Top 5 Things I’ve Learned From Editing my First Novel

Hammer and Egg

Revising Inharmonic has been the first time I’ve gone through a serious editing process. And I mean, really dug in. I’ve been at it for almost a month now, and I’m 3/4 of the way through. It’s amazing how much there is to delete/change/redo. It’s also amazing, and humbling, to take a critical look at your writing and discover things about your writing habits you might never have noticed before.  Here are the top 5 things I’ve learned so far about my own habits.

1. I certainly like “certainly.”

Hanging out all day with a preschooler, you learn a lot about the way you speak. I laugh at bedtime when my three-year-old says, “I need Bobo, my bear, and of course, I always need my special Adipose.” It’s funny to hear “of course” come out of that little mouth, complete with the requisite *wink, nudge* inflection. You don’t realize how much you use certain words and phrases until you hear them echo back to you from the vessel into which you’ve been pouring them.

You know what my novel’s been saying to me? Certainly. Certainly. Certainly, with a sweet smile. Certainly, with a stiff nod. Man, do I use this word a lot! The next time I start editing something, I’m going to run a search for all instances of “certainly” before I do anything else. I’ll probably cut my editing time in half!

2. So you think you can spell…

In grade school, I was never the best speller. I didn’t even begin spelling the word “maybe” correctly until eighth grade. Not because I didn’t know “maby” was wrong, but because, until then, no one ever bothered to tell me the correct way to spell it. There are no spelling bee trophies displayed in my childhood bedroom. Case in point, I just misspelled “trophies” just now.  Literally five seconds ago. Argh…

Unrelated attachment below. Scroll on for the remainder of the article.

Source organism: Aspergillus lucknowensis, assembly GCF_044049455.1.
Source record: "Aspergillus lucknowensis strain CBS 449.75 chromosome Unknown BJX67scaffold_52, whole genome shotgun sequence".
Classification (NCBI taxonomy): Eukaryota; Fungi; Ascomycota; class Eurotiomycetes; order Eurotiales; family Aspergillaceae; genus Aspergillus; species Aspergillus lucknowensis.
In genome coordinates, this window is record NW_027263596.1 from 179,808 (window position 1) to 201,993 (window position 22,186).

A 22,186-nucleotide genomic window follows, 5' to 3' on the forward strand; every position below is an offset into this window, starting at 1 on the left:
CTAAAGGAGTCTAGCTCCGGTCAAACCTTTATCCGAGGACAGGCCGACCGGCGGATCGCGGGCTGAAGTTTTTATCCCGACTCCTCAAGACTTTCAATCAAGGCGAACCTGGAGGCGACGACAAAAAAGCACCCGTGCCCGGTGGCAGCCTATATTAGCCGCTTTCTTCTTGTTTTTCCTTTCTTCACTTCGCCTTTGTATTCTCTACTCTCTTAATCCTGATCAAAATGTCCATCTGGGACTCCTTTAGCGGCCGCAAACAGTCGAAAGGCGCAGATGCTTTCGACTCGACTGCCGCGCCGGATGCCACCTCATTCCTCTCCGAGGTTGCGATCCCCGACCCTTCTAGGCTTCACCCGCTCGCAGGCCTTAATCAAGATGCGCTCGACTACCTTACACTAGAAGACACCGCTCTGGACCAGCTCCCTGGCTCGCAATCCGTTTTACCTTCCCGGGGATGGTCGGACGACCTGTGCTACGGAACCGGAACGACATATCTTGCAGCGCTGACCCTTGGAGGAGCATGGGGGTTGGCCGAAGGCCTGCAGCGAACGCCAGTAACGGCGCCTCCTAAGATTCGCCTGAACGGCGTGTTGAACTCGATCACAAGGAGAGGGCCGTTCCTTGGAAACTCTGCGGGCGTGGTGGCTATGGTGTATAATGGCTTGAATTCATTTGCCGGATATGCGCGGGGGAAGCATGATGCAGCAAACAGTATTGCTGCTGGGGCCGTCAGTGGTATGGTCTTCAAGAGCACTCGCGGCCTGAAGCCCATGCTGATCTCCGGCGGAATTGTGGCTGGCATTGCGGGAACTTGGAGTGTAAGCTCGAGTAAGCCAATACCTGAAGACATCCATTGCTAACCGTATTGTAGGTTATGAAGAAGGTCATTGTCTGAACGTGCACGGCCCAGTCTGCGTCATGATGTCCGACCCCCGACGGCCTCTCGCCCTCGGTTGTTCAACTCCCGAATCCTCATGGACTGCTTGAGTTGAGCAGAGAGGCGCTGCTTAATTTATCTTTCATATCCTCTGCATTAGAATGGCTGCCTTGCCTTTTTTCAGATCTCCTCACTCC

Nowadays, I tend to feel pretty confident in my spelling abilities. (Just ignore that little “trophies” incident, mmmk?) So, I thought it was strange to discover I’d misspelled “led” once… twice… thrice… EVERY TIME.

Seriously, “led”? It’s a three letter word! You can’t get much easier than that. Apparently, I spell the past tense of lead as if it was a chemical element. Lead.

And since it wasn’t an isolated incident, I can only assume I’ve been spelling it that way FOREVER. *insert embarrassed facepalm here*

3. What side of the pond are you on?

To read my rough draft, you’d be hard pressed to come up with an immediate answer. British spellings for words such as “axe” and “grey” have crept into my mental list of correct spellings, which we’ve already established is sketchy at best. And, now and then, I’ll find an errant “u” has sneaked its way into a word it has no business being.

I blame this entirely on too much reading.

As if there is such a thing. 🙂

(For those of you playing along at home, I am most decidedly on the west side.)

4. A little bit of this and a little bit of that.

Maybe it’s the instinctual peacemaker in me, but I have a hard time making firm declarations in my writing. Everything is a little toasty. Or slightly creepy. Or a bit sore. Or kind of sweet. Or a hint of such-and-such and a dash of this-and-that.

It’s all a little wishy-washy. (<— See what I did there?)

5. All. The. Breathing.

My characters all breathe. And I like to write about it. A lot. Every other page, someone is inhaling. Exhaling. Holding their breath. Letting out their breath. It’s a wonder anyone is left standing with all the air that’s whipping around in there.

What about you? What are your writing quirks, or what quirks annoy you as a reader? Tell me about them in the comments. 🙂

2 thoughts on “Top 5 Things I’ve Learned From Editing my First Novel

  1. JR Reply

    Nice list! I can *certainly* relate!
    My first novel had all five of the above. My spelling mix-up was Capitol/Capital. I had no idea they had different meanings.

    • A.K.R. Scott Post authorReply

      Ooo, that Capitol/Capital is a tricky one. The editing process is so eye-opening.

Leave a Reply

Your email address will not be published. Required fields are marked *